Eric Mack writes today for Forbes about Eric Stromber, the man who placed the first Bitcoin ATM in the US. Stromber purchased the Lamassu last summer at a cost of $5,000, for which he paid about 43 bitcoins.
Today that much coin trades at about $30,000. According to Mack, Stromber told Coindesk:
If I had held those bitcoins, they would be worth six times as much now. But that’s looking in the rearview mirror.
The punch line from Mack follows:
That opportunity cost makes it unlikely that Stromberg’s investment in the first American bitcoin ATM to operate will pay off anytime soon.
Why not write about the opportunity cost of Stromber not taking his $5,000 to Vegas and placing it all on 00? The cost of that decision is 3,500% or $175,000. That’s not a reasonable use of opportunity cost because the risk is close to 35x higher than holding the cash or holding the $5,000 ATM asset. An expectation that BTC would rise 6x in 9 months was similarly incomparable. The “opportunity” in both cases only existed in an unforeseeable future, which makes the analysis bogus.
Mack lobs in:
So the road to profitability could be long for Stromberg and his ATM, but such has been the tale of most things bitcoin so far.
Stromber will have earned back his investment once he clears $71,429 in transactions, just as every other business will do once clearing expenses – despite the ever-present Vegas opportunity. This opportunity cost line is a less-than-subtle knock on the idea of a deflationary currency. Mack also offhands that the Lamassu isn’t really an ATM:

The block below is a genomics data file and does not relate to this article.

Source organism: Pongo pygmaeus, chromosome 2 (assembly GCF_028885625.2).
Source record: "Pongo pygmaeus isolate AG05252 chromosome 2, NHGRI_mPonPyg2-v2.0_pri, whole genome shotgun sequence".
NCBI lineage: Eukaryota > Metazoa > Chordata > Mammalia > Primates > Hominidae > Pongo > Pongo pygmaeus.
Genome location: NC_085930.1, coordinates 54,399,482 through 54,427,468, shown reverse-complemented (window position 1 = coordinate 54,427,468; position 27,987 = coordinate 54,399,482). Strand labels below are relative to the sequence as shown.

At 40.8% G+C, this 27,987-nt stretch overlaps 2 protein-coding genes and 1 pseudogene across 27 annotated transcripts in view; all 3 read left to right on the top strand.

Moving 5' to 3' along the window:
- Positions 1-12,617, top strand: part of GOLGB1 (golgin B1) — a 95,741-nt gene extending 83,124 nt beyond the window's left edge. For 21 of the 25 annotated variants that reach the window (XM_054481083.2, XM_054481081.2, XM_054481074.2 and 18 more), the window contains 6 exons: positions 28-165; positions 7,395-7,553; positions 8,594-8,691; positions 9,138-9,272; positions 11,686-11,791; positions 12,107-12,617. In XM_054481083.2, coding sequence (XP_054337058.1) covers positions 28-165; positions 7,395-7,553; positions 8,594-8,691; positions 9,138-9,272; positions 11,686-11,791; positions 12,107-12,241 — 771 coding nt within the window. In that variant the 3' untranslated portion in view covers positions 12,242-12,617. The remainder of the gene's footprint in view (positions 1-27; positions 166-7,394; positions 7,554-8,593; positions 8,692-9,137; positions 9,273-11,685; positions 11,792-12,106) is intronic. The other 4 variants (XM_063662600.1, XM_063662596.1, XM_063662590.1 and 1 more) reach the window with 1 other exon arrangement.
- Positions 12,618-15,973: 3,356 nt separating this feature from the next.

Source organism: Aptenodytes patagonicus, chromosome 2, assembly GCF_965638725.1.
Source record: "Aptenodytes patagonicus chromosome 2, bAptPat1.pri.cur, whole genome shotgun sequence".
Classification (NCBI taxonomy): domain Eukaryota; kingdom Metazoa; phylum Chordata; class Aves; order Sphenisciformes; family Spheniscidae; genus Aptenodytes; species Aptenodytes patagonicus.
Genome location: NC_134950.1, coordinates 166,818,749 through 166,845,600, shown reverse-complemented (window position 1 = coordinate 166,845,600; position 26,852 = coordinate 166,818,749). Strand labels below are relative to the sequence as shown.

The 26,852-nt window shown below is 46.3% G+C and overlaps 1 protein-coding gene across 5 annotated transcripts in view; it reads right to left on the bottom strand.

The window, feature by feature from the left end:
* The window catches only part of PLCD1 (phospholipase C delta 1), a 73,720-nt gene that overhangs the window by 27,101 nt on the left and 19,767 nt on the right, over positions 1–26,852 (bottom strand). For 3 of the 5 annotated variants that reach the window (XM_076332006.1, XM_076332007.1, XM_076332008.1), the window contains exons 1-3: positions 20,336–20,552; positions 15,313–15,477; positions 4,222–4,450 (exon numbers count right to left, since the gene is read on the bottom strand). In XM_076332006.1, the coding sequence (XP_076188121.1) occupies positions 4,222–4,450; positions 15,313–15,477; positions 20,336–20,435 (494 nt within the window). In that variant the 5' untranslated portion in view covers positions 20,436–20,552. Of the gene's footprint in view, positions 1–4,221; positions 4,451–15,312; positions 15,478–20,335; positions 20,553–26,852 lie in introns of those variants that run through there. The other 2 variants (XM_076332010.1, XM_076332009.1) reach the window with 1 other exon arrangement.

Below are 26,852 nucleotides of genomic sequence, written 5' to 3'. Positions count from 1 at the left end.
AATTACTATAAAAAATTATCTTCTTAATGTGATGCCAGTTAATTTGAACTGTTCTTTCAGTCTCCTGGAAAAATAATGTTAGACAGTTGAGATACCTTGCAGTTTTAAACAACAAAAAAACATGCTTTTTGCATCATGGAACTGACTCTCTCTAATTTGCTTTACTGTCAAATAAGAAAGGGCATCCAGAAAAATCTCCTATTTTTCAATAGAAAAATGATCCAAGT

And to call the machine a true ATM is something of a misnomer — it’s more of a currency exchanger that simply takes in cash and converts it to the digital currency.
I’ve made this argument myself, but for some reason he’s spinning this as some sort of flaw. The fact that it converts USD (paper) to BTC (digital) and a “true ATM” converts USD (paper) to USD (digital) is hardly a knock on the Lamassu.
Sorry, but this just feels like another old money press hit piece. We can expect a lot more of this.